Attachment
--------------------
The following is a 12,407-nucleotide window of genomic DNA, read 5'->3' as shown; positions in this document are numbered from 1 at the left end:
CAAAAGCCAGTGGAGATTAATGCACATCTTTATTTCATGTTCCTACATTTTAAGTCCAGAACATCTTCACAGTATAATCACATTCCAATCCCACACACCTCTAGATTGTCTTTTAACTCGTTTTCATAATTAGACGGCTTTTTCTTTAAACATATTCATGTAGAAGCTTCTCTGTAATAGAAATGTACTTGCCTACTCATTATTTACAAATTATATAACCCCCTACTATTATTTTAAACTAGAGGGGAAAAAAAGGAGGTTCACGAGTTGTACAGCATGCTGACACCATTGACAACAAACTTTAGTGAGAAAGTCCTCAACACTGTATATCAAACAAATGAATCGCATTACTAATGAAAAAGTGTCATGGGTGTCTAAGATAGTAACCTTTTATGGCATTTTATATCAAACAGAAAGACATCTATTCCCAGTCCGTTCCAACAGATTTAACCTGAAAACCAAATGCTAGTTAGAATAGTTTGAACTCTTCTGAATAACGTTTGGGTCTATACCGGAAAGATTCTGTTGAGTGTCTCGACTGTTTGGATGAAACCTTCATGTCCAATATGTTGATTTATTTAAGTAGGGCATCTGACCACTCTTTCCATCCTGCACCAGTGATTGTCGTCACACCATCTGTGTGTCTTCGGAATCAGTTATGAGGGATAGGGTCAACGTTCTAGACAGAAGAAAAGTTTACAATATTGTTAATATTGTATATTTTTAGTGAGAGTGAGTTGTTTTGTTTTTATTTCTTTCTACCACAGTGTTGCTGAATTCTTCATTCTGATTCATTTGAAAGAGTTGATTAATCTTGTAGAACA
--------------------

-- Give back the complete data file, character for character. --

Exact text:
The following is a 12,407-nucleotide window of genomic DNA, read 5'->3' as shown; positions in this document are numbered from 1 at the left end:
CAAAAGCCAGTGGAGATTAATGCACATCTTTATTTCATGTTCCTACATTTTAAGTCCAGAACATCTTCACAGTATAATCACATTCCAATCCCACACACCTCTAGATTGTCTTTTAACTCGTTTTCATAATTAGACGGCTTTTTCTTTAAACATATTCATGTAGAAGCTTCTCTGTAATAGAAATGTACTTGCCTACTCATTATTTACAAATTATATAACCCCCTACTATTATTTTAAACTAGAGGGGAAAAAAAGGAGGTTCACGAGTTGTACAGCATGCTGACACCATTGACAACAAACTTTAGTGAGAAAGTCCTCAACACTGTATATCAAACAAATGAATCGCATTACTAATGAAAAAGTGTCATGGGTGTCTAAGATAGTAACCTTTTATGGCATTTTATATCAAACAGAAAGACATCTATTCCCAGTCCGTTCCAACAGATTTAACCTGAAAACCAAATGCTAGTTAGAATAGTTTGAACTCTTCTGAATAACGTTTGGGTCTATACCGGAAAGATTCTGTTGAGTGTCTCGACTGTTTGGATGAAACCTTCATGTCCAATATGTTGATTTATTTAAGTAGGGCATCTGACCACTCTTTCCATCCTGCACCAGTGATTGTCGTCACACCATCTGTGTGTCTTCGGAATCAGTTATGAGGGATAGGGTCAACGTTCTAGACAGAAGAAAAGTTTACAATATTGTTAATATTGTATATTTTTAGTGAGAGTGAGTTGTTTTGTTTTTATTTCTTTCTACCACAGTGTTGCTGAATTCTTCATTCTGATTCATTTGAAAGAGTTGATTAATCTTGTAGAACA